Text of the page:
At a checkpoint in Uttar Pradesh
which is holding seven-phased assembly polls.
This isn't a work of fiction, nor is
it constructed to bash politicians or start a revolution,
especially at a time when this sprawling state is going to the
polls. It's an account of ordinary people, generations of them.
Their demand? That something be done for them to have a better
quality of life, eventually.
Holding on to that hope, Uttar Pradesh resident Birju turns a
leaf, he has just turned 78. He's still awaiting the fulfilment of
promises made to him when he was a newly wed. Today his
grandchildren are married.
As he says, "Parties come and go. Politicians come and go. We
remain. And this is what we have." He points to the local school
with half-finished walls and deteriorating toilets. The roads were
ruined over the monsoon. Every other year, roadworks take place
but the material used isn't good enough, protests an elderly
farmer. As more villagers join in, the age-old discussion on what
needs to be done gets more and more heated.
It has been six months since I have moved back to India. Giving up
the old boroughs of London, where my last conversations in the
city were based around the lack of job opportunities in a modern
society, depressive state of established and emerging financial
markets, of neighbouring countries that required bailouts.
Yes, the banking sector kept me occupied for the better part of
four years. The City of London seemed like a bubble though. India,
its state-wide elections, politics and everything associated, felt
part of a different planet. I decided to move back to India to
work in the rural sector.
I was fortunate enough to be given an opportunity with an
organisation already established in the sector, pioneering
development and movement among people. To work within a structured
framework that allows one to interact with farmers and villagers.
To try and provide them an educative insight on the right to price
information with respect to the crops they produce, to work with
them on issues important to their existence, directly approach
them and tell them about healthcare and sanitation, provide them
facts and figures on what goes into financial planning. This is
the company that gave rural India the power of electronic
communication, E-Chaupal, as some might have heard.
And work brought me to Uttar Pradesh, right in the middle of a
political storm - the state is holding assembly elections. As I go
from village to village, account to account, it becomes evident
that the simple needs, those that were and are promised, are the
ones often forgotten.
As we move in the area of Bahraich, we're stopped again. "Excuse
me - out of car." An armed officer accompanied by two uniformed
men with video cameras record the process of checking. As we find
ourselves held up at yet another checkpoint, I am reminded by the
officer on duty that they're authorised to check every vehicle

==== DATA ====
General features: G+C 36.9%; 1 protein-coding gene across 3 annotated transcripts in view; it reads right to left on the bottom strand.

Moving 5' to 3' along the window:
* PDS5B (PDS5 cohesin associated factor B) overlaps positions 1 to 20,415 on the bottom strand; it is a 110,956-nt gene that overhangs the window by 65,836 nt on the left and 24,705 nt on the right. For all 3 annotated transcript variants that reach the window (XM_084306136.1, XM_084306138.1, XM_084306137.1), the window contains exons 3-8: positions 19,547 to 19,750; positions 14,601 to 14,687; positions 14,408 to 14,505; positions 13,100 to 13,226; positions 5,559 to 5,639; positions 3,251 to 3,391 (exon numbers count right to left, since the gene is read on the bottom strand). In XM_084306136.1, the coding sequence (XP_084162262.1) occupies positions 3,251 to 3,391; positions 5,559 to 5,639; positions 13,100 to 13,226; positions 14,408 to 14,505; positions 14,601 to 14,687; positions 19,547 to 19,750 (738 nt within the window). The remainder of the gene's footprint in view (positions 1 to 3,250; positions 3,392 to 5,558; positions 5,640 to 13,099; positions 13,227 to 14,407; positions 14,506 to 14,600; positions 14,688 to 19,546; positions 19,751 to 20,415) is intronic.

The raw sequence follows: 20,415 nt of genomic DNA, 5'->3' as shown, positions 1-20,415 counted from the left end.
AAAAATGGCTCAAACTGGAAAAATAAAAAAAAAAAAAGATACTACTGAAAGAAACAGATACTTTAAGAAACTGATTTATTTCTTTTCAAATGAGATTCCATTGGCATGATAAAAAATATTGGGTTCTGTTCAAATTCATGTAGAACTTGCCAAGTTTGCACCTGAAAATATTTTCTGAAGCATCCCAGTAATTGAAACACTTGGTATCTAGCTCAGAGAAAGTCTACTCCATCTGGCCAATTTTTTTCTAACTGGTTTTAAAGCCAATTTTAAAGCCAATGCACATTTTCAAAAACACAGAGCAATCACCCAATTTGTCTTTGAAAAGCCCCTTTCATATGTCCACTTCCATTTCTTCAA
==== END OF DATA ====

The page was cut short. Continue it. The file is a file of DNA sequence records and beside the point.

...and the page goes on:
that crosses their path. They anticipate a heavy movement of cash
and physical gold. We're more than pleased to see their diligent
As we wait, I am approached by a group of children, who request
for a photograph. We agree, and it opens a dialogue. "Will you
vote, when you're eligible?" I ask. All of them, without the
slightest hesitation, nod their heads.
Is it because it's your right? No, they say. It's because there is
the possibility to get 'something' out of it. It's like gospel -
they can get incentives if they vote. It could be anything, from
blankets to cash prize, mobile phones or part payment of a
So, this is what tomorrow might turn out like? Like, today. This
is the system. It only moves in circles, from parent to child. And
you can't help but feel disappointed. But, then again, they have
their reasons - it's like a festival, one of them said, where
gifts are handed out. They've grown up observing it and will soon
be taking part in it.
As songs break out on the radio, cattle feed on brown grass and
children play cricket with wooden planks as makeshift bats...I
hear the officers speaking to each other about a raid, minutes
ago. Of cash being hauled in a nearby district. "Cash for votes,
sir", as I overhear these men in uniform, I sense a feeling of
pride among them.
Policemen, more often than not, are termed 'corrupt'. But on that
day of all days, I felt a sense of duty on their part. They high-fived
each other and laughed. And with a spring in their step walked
over to me, "Sir, free to go." As the four of them sat on their
assigned plastic chairs in the sun, it felt like there was reason
to believe in people, those who take oaths too.
Will we continue addressing issues such as education, sanitation,
healthcare, infrastructure, electricity? I guess we will. But
perhaps, rather than ridiculing the system, we could try to
contribute to it. There is a lot that needs to be done, and now is
a good time to start.
The writer is involved with ITC's E-Chaupal project.
He can be contacted at firstname.lastname@example.org